JRE is software that executes the Java programs you write. Loader classes, class libraries, and JVM are part of its feature set. People who aren’t programmers but want to run Java programs don’t need JDK, but JRE is necessary.
While Java applets aren’t as popular as they once were, some people still wish to run them. They can easily download JRE and install it. After doing that, applets become executable.
Some of the classes JRE can run are:
Java’s Common Uses
So, what is Java and its common uses? With JRE installed on a device, Java can run practically anywhere due to its platform independence. Here are some objects you can find it on.
The Android operating system for smartphones and tablets is based on Java, and many non-Apple devices have Android installed. In fact, there are currently billions of mobile phones running Java, even those that are classified as “dumb phones.” So you might be reading this paragraph on a device primarily running Java.
Many Android apps use Java API or were written in Java, making it difficult to find one that doesn’t use the language. Therefore, Java is often regarded as the official language of smartphone apps.
Since Java is easy to run and write code with, many programmers create desktop apps using the language. In particular, their graphic user interface (GUI) elements are designed this way. Examples include Swing and JavaFX.
Java was adapted for internet usage long ago and is still found on many web-based apps. Many industries that require interactive websites will use Java to code the buttons, graphics, and other elements.
Billing applications are primarily written in Java, particularly in the financial and retail sectors. Some server-side apps are also developed using this programming language. Java’s accessibility makes it a popular choice for banks and stores.
Smart fridges, digital kiosks, and other devices use Java apps, which means many people use them without a second thought. An example is the Samsung Side by Side with Family Hub refrigerator that runs on Android.
Smart TVs also run Java even if they don’t have Android. It’s estimated that 125 million TVs use the language to function.
Scientific Experiments and Research
Machine learning applications are based on Java, with some using Java-ML, a framework developed for this very purpose. Machine learning is a booming industry, and these programmers use many Java-based products to further their research.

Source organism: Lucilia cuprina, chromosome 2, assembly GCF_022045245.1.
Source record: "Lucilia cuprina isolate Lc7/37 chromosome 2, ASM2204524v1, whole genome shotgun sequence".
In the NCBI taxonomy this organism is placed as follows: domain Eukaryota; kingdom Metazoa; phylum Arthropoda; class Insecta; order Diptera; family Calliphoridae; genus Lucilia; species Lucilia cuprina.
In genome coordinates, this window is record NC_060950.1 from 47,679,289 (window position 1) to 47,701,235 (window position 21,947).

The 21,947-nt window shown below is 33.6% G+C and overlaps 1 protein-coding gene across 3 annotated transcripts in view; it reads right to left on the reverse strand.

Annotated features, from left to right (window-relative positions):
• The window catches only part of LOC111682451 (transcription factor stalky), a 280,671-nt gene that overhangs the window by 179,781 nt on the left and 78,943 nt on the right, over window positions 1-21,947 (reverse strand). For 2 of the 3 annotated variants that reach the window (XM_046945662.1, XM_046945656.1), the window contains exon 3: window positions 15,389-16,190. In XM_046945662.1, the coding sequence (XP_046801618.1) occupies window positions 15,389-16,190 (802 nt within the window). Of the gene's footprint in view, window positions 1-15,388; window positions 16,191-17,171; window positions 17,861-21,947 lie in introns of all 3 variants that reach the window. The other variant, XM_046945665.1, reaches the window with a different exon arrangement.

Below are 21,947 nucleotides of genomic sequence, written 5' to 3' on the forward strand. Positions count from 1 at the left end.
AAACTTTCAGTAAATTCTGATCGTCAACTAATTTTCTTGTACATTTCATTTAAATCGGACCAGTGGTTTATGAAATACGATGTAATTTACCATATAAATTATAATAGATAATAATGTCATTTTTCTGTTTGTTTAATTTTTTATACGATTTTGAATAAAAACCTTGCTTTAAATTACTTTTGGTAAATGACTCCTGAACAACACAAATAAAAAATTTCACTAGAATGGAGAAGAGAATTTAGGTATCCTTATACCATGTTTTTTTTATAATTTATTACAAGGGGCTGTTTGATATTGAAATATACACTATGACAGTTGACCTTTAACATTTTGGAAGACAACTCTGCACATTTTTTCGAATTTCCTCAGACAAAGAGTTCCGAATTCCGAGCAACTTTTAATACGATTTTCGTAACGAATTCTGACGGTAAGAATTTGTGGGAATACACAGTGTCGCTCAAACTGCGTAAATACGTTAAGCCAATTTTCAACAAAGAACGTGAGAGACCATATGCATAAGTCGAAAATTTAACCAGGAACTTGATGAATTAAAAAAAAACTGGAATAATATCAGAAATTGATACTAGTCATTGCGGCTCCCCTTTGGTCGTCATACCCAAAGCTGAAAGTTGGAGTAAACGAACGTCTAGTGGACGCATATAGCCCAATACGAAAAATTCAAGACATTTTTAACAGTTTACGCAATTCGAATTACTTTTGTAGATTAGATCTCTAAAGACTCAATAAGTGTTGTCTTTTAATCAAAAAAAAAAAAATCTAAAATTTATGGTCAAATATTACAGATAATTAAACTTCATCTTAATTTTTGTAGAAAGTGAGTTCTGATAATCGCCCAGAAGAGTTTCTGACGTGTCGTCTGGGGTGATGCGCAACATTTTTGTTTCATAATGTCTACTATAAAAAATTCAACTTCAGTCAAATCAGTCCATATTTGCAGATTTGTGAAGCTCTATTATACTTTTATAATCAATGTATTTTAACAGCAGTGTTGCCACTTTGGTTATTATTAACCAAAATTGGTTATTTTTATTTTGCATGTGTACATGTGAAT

Currently, there are four Java platforms. Each is aimed at a particular set of programmers and developers so they can specialize in performing specific tasks.
This edition is the core version most users are familiar with since it comes with all of Java’s essential functions. It’s often used in the following ways.
- GUI development
- XML parsing
- Accessing databases
The Enterprise Edition (EE) is often the choice of developers working on large-scale and highly-scalable apps. These apps are much more demanding to write code for and implement, making a powerful tool like Java EE necessary.
Where Java EE is for more robust tasks, Java ME is designed for the opposite. It has a small-footprint virtual machine and API, which is suitable for mobile phones, smart fridges, and other devices. Moreover, the specialization it offers in developing these electronics makes it more effective than Java SE on this front.
For internet-based applications that deal with graphics and media, developers use Java FX instead. It uses the PC’s hardware to run tasks and develop these objects. For example, you may use Java FX to make a modern-looking website user interface.
Since Java FX is free to download, you may encounter it on many websites.
Since 1995, Java has been extensively tested, upgraded, and proven effective at what designers put it through. The applications Java can make are limitless, and its platform independence has revolutionized programming. So, what is Java? Well, it’s an application that makes creating cross-platform apps much easier.
Today, there are millions of developers who are trained in Java. It has shaped technological development since its creation. This influence isn’t likely to go away soon.
Many apps today comprise thousands and even millions of Java source code.
The language’s stability and flexibility are difficult to beat, and few other programming languages have a history like Java’s.
What is Java? You can call it one of the world’s most successful and widespread programming languages. It makes many, if not all, of your favorite apps possible, and its future implications are almost limitless.